The last time I was in Madrid, in January 2020, I got what was almost certainly an early case of COVID-19, and it was maybe the third worst thing to happen on the trip. Calamitous is a good word to summarize. It was still Madrid; everything still had the chime and flavor of my favorite place on earth, but it felt vaguely like the start of a major shift in the world and in my life (I had no idea how prescient this was...I thought I had bronchitis or the flu).
It was always going to feel like a big deal to come back, but what happened in between visits made it even more special. My 2020, like just about everyone else living on earth, was...fraught. Early this year, I realized a window where career progress, personal life, mental health needs, and some financial dumb luck aligned to give me the chance and desire for an extended sabbatical.
Now I return to Spain while both of us are in a different season, about four months into this experiment, having vowed that it was all a failure if I didn't visit Madrid. I'm vaccinated, taking all due and required precautions, still weary of the extended pandemic but informed by over a year of science and research.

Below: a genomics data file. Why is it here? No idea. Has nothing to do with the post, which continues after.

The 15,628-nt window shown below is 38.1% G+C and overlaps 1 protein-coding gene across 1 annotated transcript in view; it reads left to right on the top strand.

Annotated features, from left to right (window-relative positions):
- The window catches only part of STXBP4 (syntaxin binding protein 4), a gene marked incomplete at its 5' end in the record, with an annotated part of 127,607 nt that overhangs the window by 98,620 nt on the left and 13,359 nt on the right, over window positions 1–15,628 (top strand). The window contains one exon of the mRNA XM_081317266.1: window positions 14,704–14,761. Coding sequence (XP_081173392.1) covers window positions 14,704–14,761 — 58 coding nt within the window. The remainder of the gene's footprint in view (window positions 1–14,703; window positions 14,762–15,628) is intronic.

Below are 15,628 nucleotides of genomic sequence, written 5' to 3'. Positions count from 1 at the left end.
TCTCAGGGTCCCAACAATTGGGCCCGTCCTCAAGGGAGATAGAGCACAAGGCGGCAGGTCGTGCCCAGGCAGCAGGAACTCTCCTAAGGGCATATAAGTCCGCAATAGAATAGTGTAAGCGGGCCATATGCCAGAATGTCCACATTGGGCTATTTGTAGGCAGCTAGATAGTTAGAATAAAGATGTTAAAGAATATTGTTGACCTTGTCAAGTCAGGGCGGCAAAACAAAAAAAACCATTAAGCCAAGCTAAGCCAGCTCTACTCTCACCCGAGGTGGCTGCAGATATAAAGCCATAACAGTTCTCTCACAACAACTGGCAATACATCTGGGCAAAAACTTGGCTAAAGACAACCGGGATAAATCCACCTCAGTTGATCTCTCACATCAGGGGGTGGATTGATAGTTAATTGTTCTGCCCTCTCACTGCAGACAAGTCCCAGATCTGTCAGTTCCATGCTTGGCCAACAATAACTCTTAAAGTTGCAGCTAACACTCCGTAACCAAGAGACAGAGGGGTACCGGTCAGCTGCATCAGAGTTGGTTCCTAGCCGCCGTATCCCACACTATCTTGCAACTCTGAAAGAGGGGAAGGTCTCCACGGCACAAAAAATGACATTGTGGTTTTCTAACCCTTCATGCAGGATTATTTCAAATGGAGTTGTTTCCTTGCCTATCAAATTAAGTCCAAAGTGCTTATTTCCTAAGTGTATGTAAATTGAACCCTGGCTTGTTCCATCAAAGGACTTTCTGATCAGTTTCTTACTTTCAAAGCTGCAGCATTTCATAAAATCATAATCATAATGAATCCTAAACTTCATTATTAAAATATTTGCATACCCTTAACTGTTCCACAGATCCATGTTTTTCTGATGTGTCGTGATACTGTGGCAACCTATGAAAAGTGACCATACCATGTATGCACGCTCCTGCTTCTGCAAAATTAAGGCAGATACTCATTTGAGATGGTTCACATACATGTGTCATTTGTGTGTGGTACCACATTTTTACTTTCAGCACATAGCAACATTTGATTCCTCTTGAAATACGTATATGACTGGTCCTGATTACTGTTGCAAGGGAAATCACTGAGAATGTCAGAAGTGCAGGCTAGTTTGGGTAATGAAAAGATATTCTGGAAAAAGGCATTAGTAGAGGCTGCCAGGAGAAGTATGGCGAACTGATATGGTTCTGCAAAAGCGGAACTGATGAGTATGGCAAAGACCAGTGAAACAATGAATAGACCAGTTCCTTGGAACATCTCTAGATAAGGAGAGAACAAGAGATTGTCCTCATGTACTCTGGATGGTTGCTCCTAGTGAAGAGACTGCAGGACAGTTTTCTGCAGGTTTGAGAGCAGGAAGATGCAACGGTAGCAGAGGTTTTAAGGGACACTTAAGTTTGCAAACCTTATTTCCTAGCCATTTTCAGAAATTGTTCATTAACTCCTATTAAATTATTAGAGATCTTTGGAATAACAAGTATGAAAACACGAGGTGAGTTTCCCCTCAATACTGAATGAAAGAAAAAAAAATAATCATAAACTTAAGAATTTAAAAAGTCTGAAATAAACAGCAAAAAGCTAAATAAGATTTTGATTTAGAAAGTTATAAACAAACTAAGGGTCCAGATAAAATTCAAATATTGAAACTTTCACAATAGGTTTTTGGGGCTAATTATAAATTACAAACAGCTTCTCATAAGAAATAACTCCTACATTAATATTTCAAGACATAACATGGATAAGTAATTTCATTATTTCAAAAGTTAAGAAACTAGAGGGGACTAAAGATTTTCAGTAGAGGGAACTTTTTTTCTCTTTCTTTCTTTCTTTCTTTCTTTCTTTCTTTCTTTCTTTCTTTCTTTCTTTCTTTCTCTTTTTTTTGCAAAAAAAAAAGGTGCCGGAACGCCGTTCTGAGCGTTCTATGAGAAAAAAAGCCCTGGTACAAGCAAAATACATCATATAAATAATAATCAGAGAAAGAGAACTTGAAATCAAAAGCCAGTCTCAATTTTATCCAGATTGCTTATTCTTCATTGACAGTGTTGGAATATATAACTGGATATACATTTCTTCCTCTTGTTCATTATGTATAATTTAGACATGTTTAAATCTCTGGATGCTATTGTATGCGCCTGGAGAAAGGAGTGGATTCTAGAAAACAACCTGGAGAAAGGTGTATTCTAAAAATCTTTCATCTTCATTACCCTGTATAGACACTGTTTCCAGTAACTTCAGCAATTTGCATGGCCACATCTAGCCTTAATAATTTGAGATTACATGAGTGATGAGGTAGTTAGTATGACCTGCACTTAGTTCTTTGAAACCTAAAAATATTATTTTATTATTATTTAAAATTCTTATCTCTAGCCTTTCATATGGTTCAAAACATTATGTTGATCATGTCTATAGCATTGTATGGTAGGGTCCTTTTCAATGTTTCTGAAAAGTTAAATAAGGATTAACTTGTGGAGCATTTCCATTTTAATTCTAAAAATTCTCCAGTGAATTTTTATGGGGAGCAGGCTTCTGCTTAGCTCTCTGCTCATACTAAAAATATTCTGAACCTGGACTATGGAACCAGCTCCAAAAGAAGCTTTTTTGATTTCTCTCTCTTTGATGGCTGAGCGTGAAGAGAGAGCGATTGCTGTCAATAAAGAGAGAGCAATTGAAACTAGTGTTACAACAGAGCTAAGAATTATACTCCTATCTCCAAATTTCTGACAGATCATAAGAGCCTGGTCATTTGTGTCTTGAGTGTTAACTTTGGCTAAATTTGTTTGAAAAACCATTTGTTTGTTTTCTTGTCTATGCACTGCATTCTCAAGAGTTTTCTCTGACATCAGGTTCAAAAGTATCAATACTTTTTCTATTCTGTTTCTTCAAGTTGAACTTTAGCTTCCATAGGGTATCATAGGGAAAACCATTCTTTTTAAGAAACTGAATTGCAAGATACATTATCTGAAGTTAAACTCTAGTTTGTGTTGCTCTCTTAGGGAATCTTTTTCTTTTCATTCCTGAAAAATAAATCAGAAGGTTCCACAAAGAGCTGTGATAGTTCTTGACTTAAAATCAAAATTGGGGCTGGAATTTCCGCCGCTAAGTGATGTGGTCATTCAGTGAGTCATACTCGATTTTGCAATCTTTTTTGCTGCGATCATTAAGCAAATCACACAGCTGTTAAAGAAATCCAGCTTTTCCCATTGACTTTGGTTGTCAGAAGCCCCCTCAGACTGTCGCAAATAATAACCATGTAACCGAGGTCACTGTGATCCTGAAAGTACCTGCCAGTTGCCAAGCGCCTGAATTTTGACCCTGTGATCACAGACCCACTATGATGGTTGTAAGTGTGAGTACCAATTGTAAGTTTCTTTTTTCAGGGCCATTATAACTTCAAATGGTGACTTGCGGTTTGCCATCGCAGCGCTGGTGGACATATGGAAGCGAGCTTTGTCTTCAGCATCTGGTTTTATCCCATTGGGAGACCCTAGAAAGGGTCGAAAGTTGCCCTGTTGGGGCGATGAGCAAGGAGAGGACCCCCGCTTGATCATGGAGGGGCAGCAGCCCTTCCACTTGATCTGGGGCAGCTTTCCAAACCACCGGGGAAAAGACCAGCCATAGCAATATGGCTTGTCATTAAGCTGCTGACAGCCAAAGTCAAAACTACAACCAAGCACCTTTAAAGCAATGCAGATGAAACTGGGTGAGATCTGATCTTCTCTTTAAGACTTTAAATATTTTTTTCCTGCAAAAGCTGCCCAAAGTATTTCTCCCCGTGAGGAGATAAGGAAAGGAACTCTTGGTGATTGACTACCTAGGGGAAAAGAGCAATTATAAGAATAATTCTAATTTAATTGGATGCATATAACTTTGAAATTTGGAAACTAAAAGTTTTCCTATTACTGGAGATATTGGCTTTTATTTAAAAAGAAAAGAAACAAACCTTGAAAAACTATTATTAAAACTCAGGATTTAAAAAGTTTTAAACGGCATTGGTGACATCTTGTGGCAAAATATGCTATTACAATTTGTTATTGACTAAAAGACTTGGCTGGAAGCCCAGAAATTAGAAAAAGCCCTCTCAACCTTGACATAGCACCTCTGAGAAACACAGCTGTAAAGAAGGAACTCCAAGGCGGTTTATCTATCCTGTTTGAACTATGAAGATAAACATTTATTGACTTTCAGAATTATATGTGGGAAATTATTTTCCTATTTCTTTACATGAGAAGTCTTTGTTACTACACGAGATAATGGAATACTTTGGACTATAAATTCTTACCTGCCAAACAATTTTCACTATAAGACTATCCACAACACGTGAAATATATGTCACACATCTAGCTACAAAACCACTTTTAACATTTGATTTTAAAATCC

Arriving at Terminal 4 at Madrid-Barajas is starting to feel like greeting a favorite old friend -- it doesn't hurt that it's one of the most architecturally interesting terminals in the world, thank you Richard Rogers -- and with this visit feeling especially redemptive, it made for a very special reunion.
Right before the COVID screening line, I realized I'm used to grabbing a SIM card when I arrive, and forgot to turn on international data, meaning my phone was basically just an MP3 player.
But I also realized that I knew how to get to my temporary home in Malasaña without any apps.
It took a few minutes for that to wash over me: finally, The Rock has come back to Madrid, and for the first time, I knew my way around the airport, knew how to grab a Multi card from the machine, transfer at Nuevos Ministerios and walk a couple of blocks from Plaza España to get where I was going.
So I do arrive in a new era, a complicated one for me and for Madrid, but backed by experience I wouldn't trade for absolutely anything in the world. Here are shots across the city.